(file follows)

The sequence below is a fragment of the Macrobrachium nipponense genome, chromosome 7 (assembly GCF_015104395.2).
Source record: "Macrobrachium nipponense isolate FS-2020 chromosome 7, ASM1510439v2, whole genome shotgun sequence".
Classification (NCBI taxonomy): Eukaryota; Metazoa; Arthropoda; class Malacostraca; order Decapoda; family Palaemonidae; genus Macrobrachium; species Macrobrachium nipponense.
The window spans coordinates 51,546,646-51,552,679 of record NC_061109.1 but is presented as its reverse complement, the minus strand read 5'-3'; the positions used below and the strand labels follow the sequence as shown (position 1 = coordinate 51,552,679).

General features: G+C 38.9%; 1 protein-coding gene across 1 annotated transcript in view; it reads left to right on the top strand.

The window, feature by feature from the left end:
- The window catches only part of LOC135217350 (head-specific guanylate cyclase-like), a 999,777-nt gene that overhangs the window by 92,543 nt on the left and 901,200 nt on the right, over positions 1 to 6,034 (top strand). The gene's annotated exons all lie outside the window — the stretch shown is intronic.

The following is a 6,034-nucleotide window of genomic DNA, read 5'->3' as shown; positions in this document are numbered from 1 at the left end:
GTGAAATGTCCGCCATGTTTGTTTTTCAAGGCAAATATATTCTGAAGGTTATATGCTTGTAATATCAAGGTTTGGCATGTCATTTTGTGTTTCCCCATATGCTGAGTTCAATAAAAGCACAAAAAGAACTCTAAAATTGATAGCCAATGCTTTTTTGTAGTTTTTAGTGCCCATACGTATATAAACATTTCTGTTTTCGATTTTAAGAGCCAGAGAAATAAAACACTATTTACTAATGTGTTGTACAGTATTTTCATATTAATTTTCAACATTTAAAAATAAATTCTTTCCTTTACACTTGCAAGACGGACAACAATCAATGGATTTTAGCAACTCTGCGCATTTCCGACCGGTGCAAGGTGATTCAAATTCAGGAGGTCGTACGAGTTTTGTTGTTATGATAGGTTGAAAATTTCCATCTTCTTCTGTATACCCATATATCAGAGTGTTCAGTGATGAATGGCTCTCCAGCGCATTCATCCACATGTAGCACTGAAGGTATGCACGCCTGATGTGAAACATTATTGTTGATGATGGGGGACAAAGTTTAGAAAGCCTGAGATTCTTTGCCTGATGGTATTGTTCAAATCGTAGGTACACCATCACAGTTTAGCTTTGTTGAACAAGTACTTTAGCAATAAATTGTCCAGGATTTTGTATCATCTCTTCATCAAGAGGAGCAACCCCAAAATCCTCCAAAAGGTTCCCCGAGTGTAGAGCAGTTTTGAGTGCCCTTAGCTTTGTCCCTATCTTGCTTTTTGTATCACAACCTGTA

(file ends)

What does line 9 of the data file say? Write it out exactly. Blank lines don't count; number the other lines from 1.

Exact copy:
GTGAAATGTCCGCCATGTTTGTTTTTCAAGGCAAATATATTCTGAAGGTTATATGCTTGTAATATCAAGGTTTGGCATGTCATTTTGTGTTTCCCCATATGCTGAGTTCAATAAAAGCACAAAAAGAACTCTAAAATTGATAGCCAATGCTTTTTTGTAGTTTTTAGTGCCCATACGTATATAAACATTTCTGTTTTCGATTTTAAGAGCCAGAGAAATAAAACACTATTTACTAATGTGTTGTACAGTATTTTCATATTAATTTTCAACATTTAAAAATAAATTCTTTCCTTTACACTTGCAAGACGGACAACAATCAATGGATTTTAGCAACTCTGCGCATTTCCGACCGGTGCAAGGTGATTCAAATTCAGGAGGTCGTACGAGTTTTGTTGTTATGATAGGTTGAAAATTTCCATCTTCTTCTGTATACCCATATATCAGAGTGTTCAGTGATGAATGGCTCTCCAGCGCATTCATCCACATGTAGCACTGAAGGTATGCACGCCTGATGTGAAACATTATTGTTGATGATGGGGGACAAAGTTTAGAAAGCCTGAGATTCTTTGCCTGATGGTATTGTTCAAATCGTAGGTACACCATCACAGTTTAGCTTTGTTGAACAAGTACTTTAGCAATAAATTGTCCAGGATTTTGTATCATCTCTTCATCAAGAGGAGCAACCCCAAAATCCTCCAAAAGGTTCCCCGAGTGTAGAGCAGTTTTGAGTGCCCTTAGCTTTGTCCCTATCTTGCTTTTTGTATCACAACCTGTA